Japan crisis highlights mismatch between nuke power, humans: expert
WASHINGTON — The ongoing crisis at the Fukushima Daiichi nuclear plant in Japan shows again that human beings are incapable of fully controlling nuclear energy, a U.S. antinuclear activist says.
'We are not competent to deal with (the) technology...we don't know enough about it, and we don't have it under control,'' journalist and author Jonathan Schell said in a recent interview with Kyodo News.
He urged the Japanese government as well as scientists around the world to make a comprehensive study of the worst-case scenario for the nuclear accident to avoid confusion among local residents and to ease their safety concerns.
''I have not seen a scientific study of what the worst possibilities were, if that had come out, or if it were still to come about, at Fukushima,'' Schell said, adding that people ''absolutely have a need to know what is the worst that could happen.''
Schell compared the nuclear emergency in Japan with Jonathan Swift's classic novel ''Gulliver's Travels.''
In the novel, Gulliver visits an island and gets tied down by miniature people while sleeping.
''Gulliver wants to get up and move around. That's the nature of the thing...(The miniature people) try to put all these threads over him, and certainly it's possible for a while, but those threads can break and snap.''
According to him, the safety designs of the Fukushima nuclear plant such as its cooling system and containment vessel are the threads that are put around the ''Gulliver,'' or the immensely powerful reactions taking place in the cores of the crippled reactors.
Schell also pointed to the problem of nuclear waste. ''This is one of the huge ironies of the entire nuclear age, that we've been using nuclear power for something like a half century now, without ever inventing a way of dealing with the waste,'' he said.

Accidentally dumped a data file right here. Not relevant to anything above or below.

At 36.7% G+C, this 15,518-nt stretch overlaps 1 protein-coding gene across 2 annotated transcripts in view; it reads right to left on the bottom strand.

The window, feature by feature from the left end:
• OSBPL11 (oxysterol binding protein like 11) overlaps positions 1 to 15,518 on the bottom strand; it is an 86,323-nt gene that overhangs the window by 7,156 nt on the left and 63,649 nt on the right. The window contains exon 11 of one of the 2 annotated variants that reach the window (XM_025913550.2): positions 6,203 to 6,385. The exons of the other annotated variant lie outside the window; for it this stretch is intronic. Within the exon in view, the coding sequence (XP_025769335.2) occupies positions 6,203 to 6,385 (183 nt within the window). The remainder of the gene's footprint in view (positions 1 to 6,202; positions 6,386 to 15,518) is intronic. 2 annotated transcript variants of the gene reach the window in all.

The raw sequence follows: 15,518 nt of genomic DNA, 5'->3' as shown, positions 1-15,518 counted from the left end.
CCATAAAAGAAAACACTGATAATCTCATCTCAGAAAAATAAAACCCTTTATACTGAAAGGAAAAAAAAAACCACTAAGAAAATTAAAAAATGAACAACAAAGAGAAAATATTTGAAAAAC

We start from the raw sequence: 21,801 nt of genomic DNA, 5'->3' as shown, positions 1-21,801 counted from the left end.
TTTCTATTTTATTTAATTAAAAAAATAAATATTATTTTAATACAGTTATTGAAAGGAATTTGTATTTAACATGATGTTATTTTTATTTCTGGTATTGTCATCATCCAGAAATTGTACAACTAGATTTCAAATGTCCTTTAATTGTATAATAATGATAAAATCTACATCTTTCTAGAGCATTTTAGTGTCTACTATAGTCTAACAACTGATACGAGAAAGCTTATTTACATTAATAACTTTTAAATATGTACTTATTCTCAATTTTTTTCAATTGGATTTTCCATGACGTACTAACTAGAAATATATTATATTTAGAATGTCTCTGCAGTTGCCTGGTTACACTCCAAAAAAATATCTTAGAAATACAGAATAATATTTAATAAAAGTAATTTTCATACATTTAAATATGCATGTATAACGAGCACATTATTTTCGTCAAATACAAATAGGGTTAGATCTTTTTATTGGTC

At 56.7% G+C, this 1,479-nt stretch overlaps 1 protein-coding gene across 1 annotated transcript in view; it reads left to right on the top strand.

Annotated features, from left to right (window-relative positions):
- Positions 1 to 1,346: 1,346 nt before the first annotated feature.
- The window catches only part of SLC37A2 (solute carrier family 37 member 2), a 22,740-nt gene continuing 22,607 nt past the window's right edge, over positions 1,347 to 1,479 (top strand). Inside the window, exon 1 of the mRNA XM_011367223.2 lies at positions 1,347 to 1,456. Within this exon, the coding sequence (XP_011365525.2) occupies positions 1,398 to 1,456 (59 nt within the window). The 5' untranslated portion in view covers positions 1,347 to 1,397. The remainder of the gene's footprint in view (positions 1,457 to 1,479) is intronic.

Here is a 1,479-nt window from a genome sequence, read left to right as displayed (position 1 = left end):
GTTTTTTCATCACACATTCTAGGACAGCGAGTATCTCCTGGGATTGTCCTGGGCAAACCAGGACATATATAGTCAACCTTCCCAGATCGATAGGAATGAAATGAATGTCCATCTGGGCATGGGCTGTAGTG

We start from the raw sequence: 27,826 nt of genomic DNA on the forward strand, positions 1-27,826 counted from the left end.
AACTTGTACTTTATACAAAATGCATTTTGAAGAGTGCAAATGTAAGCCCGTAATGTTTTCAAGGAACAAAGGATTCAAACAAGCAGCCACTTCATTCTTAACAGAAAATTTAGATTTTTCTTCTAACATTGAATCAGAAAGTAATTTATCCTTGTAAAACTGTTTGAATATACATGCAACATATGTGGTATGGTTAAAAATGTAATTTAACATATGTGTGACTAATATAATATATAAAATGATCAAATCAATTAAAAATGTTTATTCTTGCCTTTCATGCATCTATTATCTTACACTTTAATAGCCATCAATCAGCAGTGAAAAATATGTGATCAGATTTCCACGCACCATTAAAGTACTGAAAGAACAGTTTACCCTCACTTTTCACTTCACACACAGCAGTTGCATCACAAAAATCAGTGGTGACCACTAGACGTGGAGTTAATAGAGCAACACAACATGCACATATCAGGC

''It would be like cooking in your kitchen for 50 years, without having a garbage can,'' Schell said.
The nuclear crisis in Japan, triggered by tsunami following the March 11 earthquake, is likely to put a damper on the so-called ''nuclear renaissance,'' a trend to promote nuclear energy as a ''clean energy'' in light of the need to curb global warming, he said.
Noting the nuclear accident at Three Mile Island in the United States in 1979, Schell said that even though the accident was not as bad as that at the Fukushima plant, there has been no construction of new nuclear reactors in the United States for about 30 years.
Schell, a journalist known for inspiring antinuclear movements in the United States, said Japan can take the lead in developing alternative energy sources in the wake of the Fukushima accident.
"I would think that Japan would be superbly positioned to compete...I can't imagine a country that's more talented and qualified to make a contribution to 'green energy'.'' he said.
Tags: earthquake, fukushima, japan, jonathan schell, nuclear, nuclear disarmament, nuclear energy, nuclear leak, nuclear power plant, tsunami